Leaving aside all the long-term unknowns, the current corona prospects in the Netherlands are good. Schools and restaurants are open again, people are being allowed to return to work after more than a year in improvised home offices, and practical plans to enable holidays abroad are well underway. Some people are chafing at the leash to get back to normal, while others hang back, concerned about the risks and preferring to play it safe.
What it all comes down to in the end is one question. How much do you value living, and how much do you value life? Obviously it is not a simple either/or choice, as most of us don’t particularly want to die, and most of us also want to live our lives as opposed to simply surviving. The tension lies in the balance between the two. There are infinite varieties in this balance, from those who live brief, fiery lives full of passion, drugs and reckless behaviour, to those who achieve long, sedate lives with a healthy diet, exercise and absolute avoidance of any risky situations. Everyone chooses their own balance, and regards those at the riskier end of the scale with tongue-clucking disapproval, and those at the safer end with mocking pity.
The special situation during corona has been to remove the individuality of this choice. Corona has often been referred to as a ‘we disease’ instead of a ‘me disease’, as the infectious nature of the virus means that our individual behaviour seriously affects others. Initially, the shock of the pandemic meant most of us focused on the threat to our lives. As a result, we were willing to accept limitations to living – home-working, home-schooling, severely restricted social and family contacts – that we would have regarded as heartlessly draconian beforehand. The day-to-day limitations hit us hard enough, but it was on the major events of our lives that they had the biggest impact. I will never forget seeing a tearful grandmother standing out on the street, craning her neck to view her newborn grandchild through the window, yet this was still nothing compared to those who lost family or friends without being able to visit them one last time, or even attend their funeral. Still, the majority was willing to comply, choosing life – for themselves or for those more vulnerable – above living.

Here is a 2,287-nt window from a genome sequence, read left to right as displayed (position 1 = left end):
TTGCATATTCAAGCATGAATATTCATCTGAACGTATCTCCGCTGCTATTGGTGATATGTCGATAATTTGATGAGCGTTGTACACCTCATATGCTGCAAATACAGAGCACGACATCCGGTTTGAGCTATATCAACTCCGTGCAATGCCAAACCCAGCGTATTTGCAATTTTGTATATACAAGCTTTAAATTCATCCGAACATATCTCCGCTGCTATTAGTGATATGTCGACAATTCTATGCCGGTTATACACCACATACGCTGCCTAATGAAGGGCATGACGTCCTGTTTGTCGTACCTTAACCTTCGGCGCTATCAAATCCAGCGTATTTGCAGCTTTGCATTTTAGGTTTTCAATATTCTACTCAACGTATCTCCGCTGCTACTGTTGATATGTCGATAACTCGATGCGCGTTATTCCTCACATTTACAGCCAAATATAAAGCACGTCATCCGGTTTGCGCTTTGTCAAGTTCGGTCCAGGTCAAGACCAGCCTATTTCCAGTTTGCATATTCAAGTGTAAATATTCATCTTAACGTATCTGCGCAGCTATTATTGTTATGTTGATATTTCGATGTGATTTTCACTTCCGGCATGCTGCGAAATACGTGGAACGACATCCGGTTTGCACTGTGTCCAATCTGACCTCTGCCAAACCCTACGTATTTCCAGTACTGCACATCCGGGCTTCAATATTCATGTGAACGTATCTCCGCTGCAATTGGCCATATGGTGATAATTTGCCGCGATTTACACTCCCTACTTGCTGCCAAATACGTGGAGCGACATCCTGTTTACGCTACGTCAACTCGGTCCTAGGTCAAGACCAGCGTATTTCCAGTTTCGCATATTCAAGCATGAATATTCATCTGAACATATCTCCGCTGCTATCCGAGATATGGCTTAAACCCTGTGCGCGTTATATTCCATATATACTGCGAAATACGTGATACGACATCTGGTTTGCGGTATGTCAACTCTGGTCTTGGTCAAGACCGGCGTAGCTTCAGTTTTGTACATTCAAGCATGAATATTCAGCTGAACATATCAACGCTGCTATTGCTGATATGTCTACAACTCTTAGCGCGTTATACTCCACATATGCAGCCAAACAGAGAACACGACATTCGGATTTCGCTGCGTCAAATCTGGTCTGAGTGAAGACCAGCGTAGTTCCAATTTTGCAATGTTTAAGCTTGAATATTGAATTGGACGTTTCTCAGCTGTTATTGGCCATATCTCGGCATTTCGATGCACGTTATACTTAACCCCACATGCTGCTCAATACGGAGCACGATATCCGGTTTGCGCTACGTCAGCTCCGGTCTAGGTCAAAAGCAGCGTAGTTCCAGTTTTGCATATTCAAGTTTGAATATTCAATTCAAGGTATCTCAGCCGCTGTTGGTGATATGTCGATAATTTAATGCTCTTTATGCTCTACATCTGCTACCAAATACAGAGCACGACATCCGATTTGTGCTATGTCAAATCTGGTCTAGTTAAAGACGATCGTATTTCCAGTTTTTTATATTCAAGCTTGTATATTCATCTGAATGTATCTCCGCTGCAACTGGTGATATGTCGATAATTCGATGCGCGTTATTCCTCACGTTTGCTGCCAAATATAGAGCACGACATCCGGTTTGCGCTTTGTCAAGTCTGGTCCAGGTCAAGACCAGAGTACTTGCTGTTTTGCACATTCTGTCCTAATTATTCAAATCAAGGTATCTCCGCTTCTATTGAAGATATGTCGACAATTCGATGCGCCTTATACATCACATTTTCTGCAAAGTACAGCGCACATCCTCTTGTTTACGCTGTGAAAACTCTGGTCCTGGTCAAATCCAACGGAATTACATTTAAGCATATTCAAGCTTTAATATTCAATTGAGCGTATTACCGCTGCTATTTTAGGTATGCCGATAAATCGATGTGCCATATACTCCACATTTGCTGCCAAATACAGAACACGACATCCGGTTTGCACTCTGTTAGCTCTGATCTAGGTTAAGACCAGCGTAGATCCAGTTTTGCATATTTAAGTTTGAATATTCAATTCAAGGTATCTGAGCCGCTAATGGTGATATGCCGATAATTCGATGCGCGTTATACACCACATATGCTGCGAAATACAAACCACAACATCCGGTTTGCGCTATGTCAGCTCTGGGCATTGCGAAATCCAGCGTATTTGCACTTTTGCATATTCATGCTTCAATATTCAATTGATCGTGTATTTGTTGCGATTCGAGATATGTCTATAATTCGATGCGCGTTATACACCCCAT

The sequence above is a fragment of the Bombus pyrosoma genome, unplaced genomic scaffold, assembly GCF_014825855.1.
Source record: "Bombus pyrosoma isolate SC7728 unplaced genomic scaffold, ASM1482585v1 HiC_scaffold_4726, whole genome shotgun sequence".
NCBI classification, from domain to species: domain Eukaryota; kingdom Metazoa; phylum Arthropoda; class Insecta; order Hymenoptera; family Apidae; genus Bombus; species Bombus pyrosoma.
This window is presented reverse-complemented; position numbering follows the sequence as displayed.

Weeks turned to months, and now to more than a year. As the cumulative damage on living our lives increased, and the perception of the risk changed, so the balance between life and living began to shift. People began to ask if the sacrifice was worth it. For every individual, the risk to their life and the damage to their ability to live was different. A healthy young person cut off from all their social contacts and suffering desperately from loneliness saw things very differently to an older person whose loved ones were under their own roof, or to someone living together with a friend with an underlying health condition. At the same time, an elderly person might prefer to live their remaining days to the full, while their family members anxiously begged them to stay at home and keep themselves healthy, for their sakes.